It’s not that our solar system is notably expanding. It’s more that our awareness of what actually exists in our solar system expands at a nearly exponential pace. Let’s not even consider what we’ve learned about extra-solar planets (planets orbiting other stars) since 1995 when it was discovered that the star 51 Pegasus held a planet captive. Forget about Soft Gamma Ray Repeaters discoveries or the expanding list of black hole candidates. An astrologer in today’s universe struggles to keep up with what astronomy continues to reveal.
Back in early 2003 we thought the planets and objects in our solar system extended only to the aphelion of Pluto – some 49.3 Astronomical Units (AU) from the Sun. That quickly changed with the discovery of the far reaching Sedna. With her most-distant retreat in space to 914 AU and her orbital period of 11,013 years based upon today’s data, our eyes were collectively yanked open to how vast our solar system actually is.
When Eris appeared and upset the planetary criteria’s apple cart, one astronomer suggested she not be considered a planet because with her 44.2 degree inclination she spends most of her orbital path out of the plane of the traditional ecliptic. Huh? She still orbits the Sun, is larger than Pluto and has hydrostatic equilibrium creating a round shape. It’s hard to stretch to include the new; it’s hard for astronomers and astrologers alike.
It gets even better. In late 2006, the body known as 2006 SQ372 came to our attention. This body retreats 2,089 astronomical units into space. Thus, since 2003 the known breadth of our solar system has expanded 42 times! This relatively small Scattered Disk Object – a subset of Kuiper Belt Objects known to be gravitationally perturbed probably by Neptune – orbits our Sun with a revolution of 34,267 years! Indeed, stuff orbiting our home star can possess staggeringly long revolutions.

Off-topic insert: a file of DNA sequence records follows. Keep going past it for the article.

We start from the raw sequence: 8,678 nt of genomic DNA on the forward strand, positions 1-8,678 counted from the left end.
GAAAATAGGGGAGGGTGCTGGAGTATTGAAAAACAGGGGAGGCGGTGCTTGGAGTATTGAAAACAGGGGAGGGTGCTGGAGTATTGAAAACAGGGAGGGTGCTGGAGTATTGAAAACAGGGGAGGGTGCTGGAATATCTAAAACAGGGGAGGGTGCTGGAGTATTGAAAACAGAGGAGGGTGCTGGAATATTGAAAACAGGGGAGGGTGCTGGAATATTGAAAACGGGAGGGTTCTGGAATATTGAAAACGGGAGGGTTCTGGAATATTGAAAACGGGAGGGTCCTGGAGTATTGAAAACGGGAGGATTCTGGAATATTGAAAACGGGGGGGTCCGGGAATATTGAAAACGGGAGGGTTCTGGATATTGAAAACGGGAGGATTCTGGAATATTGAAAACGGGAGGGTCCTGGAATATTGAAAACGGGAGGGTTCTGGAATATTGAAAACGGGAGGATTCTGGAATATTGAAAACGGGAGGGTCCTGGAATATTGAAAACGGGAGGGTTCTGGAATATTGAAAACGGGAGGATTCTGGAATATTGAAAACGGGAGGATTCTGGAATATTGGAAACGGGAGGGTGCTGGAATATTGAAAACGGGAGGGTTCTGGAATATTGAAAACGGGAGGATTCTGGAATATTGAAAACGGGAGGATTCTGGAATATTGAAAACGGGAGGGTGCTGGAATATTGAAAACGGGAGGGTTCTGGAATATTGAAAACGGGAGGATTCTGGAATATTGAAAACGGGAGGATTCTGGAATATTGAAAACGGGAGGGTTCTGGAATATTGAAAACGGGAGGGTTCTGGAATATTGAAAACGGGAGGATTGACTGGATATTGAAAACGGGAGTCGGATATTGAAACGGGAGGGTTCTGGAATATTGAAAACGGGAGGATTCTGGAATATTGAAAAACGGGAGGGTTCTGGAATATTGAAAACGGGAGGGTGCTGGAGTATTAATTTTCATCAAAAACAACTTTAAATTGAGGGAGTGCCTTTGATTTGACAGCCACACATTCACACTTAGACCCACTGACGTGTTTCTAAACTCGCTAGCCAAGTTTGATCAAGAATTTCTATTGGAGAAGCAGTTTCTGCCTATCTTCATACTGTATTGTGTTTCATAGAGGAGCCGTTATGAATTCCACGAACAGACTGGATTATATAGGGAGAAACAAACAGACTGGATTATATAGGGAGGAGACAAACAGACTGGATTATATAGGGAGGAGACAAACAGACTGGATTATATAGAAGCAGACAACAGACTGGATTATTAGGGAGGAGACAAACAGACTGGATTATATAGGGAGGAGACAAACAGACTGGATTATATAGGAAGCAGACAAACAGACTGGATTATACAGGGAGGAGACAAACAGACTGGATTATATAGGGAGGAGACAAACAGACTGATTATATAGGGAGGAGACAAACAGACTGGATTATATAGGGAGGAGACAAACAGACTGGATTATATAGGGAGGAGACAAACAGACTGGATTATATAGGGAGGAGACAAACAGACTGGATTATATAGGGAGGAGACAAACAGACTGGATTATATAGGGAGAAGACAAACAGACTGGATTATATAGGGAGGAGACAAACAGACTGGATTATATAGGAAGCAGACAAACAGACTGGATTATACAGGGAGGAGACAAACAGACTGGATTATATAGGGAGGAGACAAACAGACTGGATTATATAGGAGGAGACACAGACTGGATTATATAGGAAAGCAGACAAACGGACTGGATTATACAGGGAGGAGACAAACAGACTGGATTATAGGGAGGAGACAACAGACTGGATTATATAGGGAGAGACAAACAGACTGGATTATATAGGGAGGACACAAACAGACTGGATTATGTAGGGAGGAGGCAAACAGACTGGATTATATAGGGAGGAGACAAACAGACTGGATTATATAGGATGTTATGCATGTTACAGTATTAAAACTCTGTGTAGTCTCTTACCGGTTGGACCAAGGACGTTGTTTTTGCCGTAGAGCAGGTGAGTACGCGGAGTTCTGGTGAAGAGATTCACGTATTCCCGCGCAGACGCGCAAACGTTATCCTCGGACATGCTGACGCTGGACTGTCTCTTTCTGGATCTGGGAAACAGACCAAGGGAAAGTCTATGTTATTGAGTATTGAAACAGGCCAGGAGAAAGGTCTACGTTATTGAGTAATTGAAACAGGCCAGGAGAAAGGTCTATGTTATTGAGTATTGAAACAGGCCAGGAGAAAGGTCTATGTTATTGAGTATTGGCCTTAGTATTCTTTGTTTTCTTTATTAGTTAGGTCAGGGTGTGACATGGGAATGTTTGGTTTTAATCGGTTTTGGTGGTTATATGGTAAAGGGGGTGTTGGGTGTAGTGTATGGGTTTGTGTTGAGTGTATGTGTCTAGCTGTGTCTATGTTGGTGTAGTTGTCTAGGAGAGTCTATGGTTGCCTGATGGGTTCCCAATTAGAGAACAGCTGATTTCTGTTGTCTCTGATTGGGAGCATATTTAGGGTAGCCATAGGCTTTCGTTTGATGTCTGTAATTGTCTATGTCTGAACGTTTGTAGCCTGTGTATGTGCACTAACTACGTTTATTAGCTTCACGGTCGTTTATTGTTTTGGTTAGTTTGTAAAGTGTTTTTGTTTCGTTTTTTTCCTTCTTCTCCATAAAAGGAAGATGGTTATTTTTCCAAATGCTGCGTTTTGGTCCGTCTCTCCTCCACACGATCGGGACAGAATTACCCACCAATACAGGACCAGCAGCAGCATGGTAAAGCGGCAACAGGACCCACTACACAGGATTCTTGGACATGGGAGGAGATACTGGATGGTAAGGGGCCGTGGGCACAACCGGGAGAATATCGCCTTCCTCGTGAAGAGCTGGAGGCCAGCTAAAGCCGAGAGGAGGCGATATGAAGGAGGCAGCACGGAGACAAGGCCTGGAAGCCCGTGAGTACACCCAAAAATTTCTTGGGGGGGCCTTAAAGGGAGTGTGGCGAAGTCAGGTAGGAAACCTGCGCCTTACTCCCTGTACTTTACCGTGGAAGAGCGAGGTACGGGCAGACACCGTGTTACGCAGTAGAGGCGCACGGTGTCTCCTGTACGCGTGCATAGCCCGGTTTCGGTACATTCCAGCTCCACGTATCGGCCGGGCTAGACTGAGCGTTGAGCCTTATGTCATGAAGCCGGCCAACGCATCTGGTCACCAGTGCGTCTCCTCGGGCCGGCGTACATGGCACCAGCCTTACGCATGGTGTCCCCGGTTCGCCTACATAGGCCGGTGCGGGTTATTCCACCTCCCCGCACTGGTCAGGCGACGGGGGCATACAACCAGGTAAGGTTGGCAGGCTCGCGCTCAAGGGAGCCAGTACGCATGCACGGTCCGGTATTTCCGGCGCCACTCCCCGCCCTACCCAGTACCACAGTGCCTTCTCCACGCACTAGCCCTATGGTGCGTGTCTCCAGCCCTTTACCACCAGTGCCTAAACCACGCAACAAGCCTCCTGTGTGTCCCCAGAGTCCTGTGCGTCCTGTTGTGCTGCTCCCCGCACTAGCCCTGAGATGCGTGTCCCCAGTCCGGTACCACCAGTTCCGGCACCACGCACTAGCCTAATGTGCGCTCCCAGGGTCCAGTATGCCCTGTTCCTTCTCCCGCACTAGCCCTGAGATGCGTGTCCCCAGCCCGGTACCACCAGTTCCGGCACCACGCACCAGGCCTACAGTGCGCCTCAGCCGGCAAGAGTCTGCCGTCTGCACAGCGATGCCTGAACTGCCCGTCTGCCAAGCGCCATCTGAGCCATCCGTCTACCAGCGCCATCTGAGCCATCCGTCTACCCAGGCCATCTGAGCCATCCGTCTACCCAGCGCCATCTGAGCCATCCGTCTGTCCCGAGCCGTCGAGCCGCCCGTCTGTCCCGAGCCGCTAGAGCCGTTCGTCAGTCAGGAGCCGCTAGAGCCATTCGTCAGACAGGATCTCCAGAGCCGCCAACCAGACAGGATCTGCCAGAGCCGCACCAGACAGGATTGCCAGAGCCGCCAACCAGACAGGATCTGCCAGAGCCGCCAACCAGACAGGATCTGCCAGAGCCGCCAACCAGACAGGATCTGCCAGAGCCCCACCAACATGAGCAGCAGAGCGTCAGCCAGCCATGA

In late 2008, during the U. S. Presidential Election when John McCain and Sarah Palin sold a double dose of political maverick, astronomers announced the discovery of true out of this world maverick (Chiron was originally dubbed a maverick body): 2008 KV42. The maverick clinching criterion: an inclination of 103.2 degrees, making it and Uranus two objects with retrograde revolutions.
Funny how it goes. When Chiron came to our attention in 1977, he wore number 2060 on his minor planet jersey. He was the 2,060th minor body object for which astronomers had determined a reliable orbit around the Sun; Ceres, incidentally, discovered in on New Years 1801, was number one. When the first Kuiper Belt Object came to our attention, 1992 QB1, he took the number 15,760. Sedna in 2003 became minor planet object 90377. The current posting of Trans-Neptunian objects now indicates more than 202 thousand minor bodies in our solar system orbiting our Sun! Can we keep up? Is there any choice?
Obviously many of these objects by whatever assessment standards one chooses are not very significant astrologically. Some are symbolically interesting. Some inspire mythic curiosity. Some such as Sedna, Eris, Makemake and Haumea have distinctive and potent delineation import.
It seems the challenge of every modern astrologer is to remain aware of the unending steam of discoveries about what our solar system is. From a linear-logical point of view, if an astrologer uses Chiron, she/he must also use Chariklo, Chiron’s wife, who in physical reality is larger than he. The same goes for Eris. She is larger than Pluto. Should an astrologer contend that Pluto must maintain planet status, it would be logically imprecise to discount Eris.
And so it goes. Perhaps within a decade we’ll know of a handful more dwarf planets and possibly even a big one or two. Whatever shall we do?